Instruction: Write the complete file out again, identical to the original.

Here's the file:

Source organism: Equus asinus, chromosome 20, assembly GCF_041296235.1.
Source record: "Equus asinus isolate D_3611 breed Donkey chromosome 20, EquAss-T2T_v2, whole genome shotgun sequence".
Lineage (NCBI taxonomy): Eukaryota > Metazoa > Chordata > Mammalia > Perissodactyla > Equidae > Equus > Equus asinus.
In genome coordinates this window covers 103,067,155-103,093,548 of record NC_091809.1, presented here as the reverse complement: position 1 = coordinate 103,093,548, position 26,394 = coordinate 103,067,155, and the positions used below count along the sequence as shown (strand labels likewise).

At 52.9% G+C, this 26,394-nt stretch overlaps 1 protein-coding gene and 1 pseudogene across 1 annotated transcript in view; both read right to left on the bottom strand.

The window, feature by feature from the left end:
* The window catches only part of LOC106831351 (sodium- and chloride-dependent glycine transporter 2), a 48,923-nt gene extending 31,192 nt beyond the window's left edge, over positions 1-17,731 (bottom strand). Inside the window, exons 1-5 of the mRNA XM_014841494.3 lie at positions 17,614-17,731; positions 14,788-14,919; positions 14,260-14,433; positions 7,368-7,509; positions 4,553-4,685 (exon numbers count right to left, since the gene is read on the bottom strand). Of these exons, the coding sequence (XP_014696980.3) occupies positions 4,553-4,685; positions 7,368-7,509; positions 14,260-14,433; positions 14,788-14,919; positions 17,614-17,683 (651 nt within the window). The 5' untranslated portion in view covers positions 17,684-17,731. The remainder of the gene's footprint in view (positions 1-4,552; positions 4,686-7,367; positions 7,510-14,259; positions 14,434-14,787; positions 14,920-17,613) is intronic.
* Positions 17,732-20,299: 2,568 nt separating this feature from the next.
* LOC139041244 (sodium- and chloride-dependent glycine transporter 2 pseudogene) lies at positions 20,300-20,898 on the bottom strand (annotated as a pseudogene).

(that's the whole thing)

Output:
Source organism: Equus asinus, chromosome 20, assembly GCF_041296235.1.
Source record: "Equus asinus isolate D_3611 breed Donkey chromosome 20, EquAss-T2T_v2, whole genome shotgun sequence".
Lineage (NCBI taxonomy): Eukaryota > Metazoa > Chordata > Mammalia > Perissodactyla > Equidae > Equus > Equus asinus.
In genome coordinates this window covers 103,067,155-103,093,548 of record NC_091809.1, presented here as the reverse complement: position 1 = coordinate 103,093,548, position 26,394 = coordinate 103,067,155, and the positions used below count along the sequence as shown (strand labels likewise).

At 52.9% G+C, this 26,394-nt stretch overlaps 1 protein-coding gene and 1 pseudogene across 1 annotated transcript in view; both read right to left on the bottom strand.

The window, feature by feature from the left end:
* The window catches only part of LOC106831351 (sodium- and chloride-dependent glycine transporter 2), a 48,923-nt gene extending 31,192 nt beyond the window's left edge, over positions 1-17,731 (bottom strand). Inside the window, exons 1-5 of the mRNA XM_014841494.3 lie at positions 17,614-17,731; positions 14,788-14,919; positions 14,260-14,433; positions 7,368-7,509; positions 4,553-4,685 (exon numbers count right to left, since the gene is read on the bottom strand). Of these exons, the coding sequence (XP_014696980.3) occupies positions 4,553-4,685; positions 7,368-7,509; positions 14,260-14,433; positions 14,788-14,919; positions 17,614-17,683 (651 nt within the window). The 5' untranslated portion in view covers positions 17,684-17,731. The remainder of the gene's footprint in view (positions 1-4,552; positions 4,686-7,367; positions 7,510-14,259; positions 14,434-14,787; positions 14,920-17,613) is intronic.
* Positions 17,732-20,299: 2,568 nt separating this feature from the next.
* LOC139041244 (sodium- and chloride-dependent glycine transporter 2 pseudogene) lies at positions 20,300-20,898 on the bottom strand (annotated as a pseudogene).